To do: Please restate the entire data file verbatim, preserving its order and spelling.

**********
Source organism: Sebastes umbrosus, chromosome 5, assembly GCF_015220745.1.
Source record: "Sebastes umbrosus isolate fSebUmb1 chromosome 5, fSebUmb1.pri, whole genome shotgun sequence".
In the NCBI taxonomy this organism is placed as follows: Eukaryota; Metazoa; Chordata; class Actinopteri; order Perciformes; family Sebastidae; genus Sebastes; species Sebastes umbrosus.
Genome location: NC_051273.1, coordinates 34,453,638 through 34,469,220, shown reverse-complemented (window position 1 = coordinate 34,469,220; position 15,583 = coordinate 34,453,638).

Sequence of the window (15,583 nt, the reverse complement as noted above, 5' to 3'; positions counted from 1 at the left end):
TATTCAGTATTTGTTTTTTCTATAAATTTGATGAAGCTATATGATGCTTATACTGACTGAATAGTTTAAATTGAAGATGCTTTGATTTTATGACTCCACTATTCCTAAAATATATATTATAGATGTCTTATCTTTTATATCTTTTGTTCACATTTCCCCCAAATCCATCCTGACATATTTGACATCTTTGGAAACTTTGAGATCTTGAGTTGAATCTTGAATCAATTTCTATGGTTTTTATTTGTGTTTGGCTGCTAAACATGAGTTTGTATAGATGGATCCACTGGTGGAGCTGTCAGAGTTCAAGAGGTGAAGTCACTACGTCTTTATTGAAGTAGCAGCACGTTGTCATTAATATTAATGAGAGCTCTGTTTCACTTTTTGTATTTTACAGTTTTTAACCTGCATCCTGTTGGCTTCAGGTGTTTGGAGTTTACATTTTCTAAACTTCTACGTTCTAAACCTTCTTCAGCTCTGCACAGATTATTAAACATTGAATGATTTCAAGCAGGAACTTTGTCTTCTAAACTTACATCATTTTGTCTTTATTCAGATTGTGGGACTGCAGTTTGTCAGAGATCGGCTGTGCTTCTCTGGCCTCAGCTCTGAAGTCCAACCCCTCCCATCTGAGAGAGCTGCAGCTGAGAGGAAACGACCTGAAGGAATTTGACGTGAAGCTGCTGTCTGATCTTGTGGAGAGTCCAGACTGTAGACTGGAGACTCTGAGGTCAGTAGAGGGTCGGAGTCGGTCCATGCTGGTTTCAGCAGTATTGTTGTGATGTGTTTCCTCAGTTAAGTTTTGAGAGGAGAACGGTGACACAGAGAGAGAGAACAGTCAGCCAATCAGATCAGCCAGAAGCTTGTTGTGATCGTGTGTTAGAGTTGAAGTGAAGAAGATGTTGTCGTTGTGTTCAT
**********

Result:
Source organism: Sebastes umbrosus, chromosome 5, assembly GCF_015220745.1.
Source record: "Sebastes umbrosus isolate fSebUmb1 chromosome 5, fSebUmb1.pri, whole genome shotgun sequence".
In the NCBI taxonomy this organism is placed as follows: Eukaryota; Metazoa; Chordata; class Actinopteri; order Perciformes; family Sebastidae; genus Sebastes; species Sebastes umbrosus.
Genome location: NC_051273.1, coordinates 34,453,638 through 34,469,220, shown reverse-complemented (window position 1 = coordinate 34,469,220; position 15,583 = coordinate 34,453,638).

Sequence of the window (15,583 nt, the reverse complement as noted above, 5' to 3'; positions counted from 1 at the left end):
TATTCAGTATTTGTTTTTTCTATAAATTTGATGAAGCTATATGATGCTTATACTGACTGAATAGTTTAAATTGAAGATGCTTTGATTTTATGACTCCACTATTCCTAAAATATATATTATAGATGTCTTATCTTTTATATCTTTTGTTCACATTTCCCCCAAATCCATCCTGACATATTTGACATCTTTGGAAACTTTGAGATCTTGAGTTGAATCTTGAATCAATTTCTATGGTTTTTATTTGTGTTTGGCTGCTAAACATGAGTTTGTATAGATGGATCCACTGGTGGAGCTGTCAGAGTTCAAGAGGTGAAGTCACTACGTCTTTATTGAAGTAGCAGCACGTTGTCATTAATATTAATGAGAGCTCTGTTTCACTTTTTGTATTTTACAGTTTTTAACCTGCATCCTGTTGGCTTCAGGTGTTTGGAGTTTACATTTTCTAAACTTCTACGTTCTAAACCTTCTTCAGCTCTGCACAGATTATTAAACATTGAATGATTTCAAGCAGGAACTTTGTCTTCTAAACTTACATCATTTTGTCTTTATTCAGATTGTGGGACTGCAGTTTGTCAGAGATCGGCTGTGCTTCTCTGGCCTCAGCTCTGAAGTCCAACCCCTCCCATCTGAGAGAGCTGCAGCTGAGAGGAAACGACCTGAAGGAATTTGACGTGAAGCTGCTGTCTGATCTTGTGGAGAGTCCAGACTGTAGACTGGAGACTCTGAGGTCAGTAGAGGGTCGGAGTCGGTCCATGCTGGTTTCAGCAGTATTGTTGTGATGTGTTTCCTCAGTTAAGTTTTGAGAGGAGAACGGTGACACAGAGAGAGAGAACAGTCAGCCAATCAGATCAGCCAGAAGCTTGTTGTGATCGTGTGTTAGAGTTGAAGTGAAGAAGATGTTGTCGTTGTGTTCAT